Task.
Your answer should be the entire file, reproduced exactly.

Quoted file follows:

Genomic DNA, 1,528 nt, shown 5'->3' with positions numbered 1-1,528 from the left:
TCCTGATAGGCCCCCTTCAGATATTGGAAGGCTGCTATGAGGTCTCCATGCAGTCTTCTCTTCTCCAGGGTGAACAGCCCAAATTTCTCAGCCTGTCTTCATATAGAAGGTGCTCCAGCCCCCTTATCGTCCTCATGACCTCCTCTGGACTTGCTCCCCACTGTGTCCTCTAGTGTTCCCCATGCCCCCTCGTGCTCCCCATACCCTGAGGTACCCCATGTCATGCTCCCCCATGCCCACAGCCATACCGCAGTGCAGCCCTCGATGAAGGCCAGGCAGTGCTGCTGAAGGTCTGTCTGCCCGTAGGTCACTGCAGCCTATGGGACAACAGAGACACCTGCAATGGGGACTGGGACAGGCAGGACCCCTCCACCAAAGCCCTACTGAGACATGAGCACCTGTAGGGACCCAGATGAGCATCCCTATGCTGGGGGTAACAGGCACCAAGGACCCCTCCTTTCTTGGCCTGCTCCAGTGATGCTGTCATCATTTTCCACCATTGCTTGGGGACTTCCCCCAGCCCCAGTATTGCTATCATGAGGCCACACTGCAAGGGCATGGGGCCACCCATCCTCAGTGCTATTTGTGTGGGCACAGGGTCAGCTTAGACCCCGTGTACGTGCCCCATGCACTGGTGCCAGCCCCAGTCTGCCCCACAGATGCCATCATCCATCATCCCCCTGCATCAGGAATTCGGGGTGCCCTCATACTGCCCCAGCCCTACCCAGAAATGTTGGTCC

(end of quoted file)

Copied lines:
Genomic DNA, 1,528 nt, shown 5'->3' with positions numbered 1-1,528 from the left:
TCCTGATAGGCCCCCTTCAGATATTGGAAGGCTGCTATGAGGTCTCCATGCAGTCTTCTCTTCTCCAGGGTGAACAGCCCAAATTTCTCAGCCTGTCTTCATATAGAAGGTGCTCCAGCCCCCTTATCGTCCTCATGACCTCCTCTGGACTTGCTCCCCACTGTGTCCTCTAGTGTTCCCCATGCCCCCTCGTGCTCCCCATACCCTGAGGTACCCCATGTCATGCTCCCCCATGCCCACAGCCATACCGCAGTGCAGCCCTCGATGAAGGCCAGGCAGTGCTGCTGAAGGTCTGTCTGCCCGTAGGTCACTGCAGCCTATGGGACAACAGAGACACCTGCAATGGGGACTGGGACAGGCAGGACCCCTCCACCAAAGCCCTACTGAGACATGAGCACCTGTAGGGACCCAGATGAGCATCCCTATGCTGGGGGTAACAGGCACCAAGGACCCCTCCTTTCTTGGCCTGCTCCAGTGATGCTGTCATCATTTTCCACCATTGCTTGGGGACTTCCCCCAGCCCCAGTATTGCTATCATGAGGCCACACTGCAAGGGCATGGGGCCACCCATCCTCAGTGCTATTTGTGTGGGCACAGGGTCAGCTTAGACCCCGTGTACGTGCCCCATGCACTGGTGCCAGCCCCAGTCTGCCCCACAGATGCCATCATCCATCATCCCCCTGCATCAGGAATTCGGGGTGCCCTCATACTGCCCCAGCCCTACCCAGAAATGTTGGTCC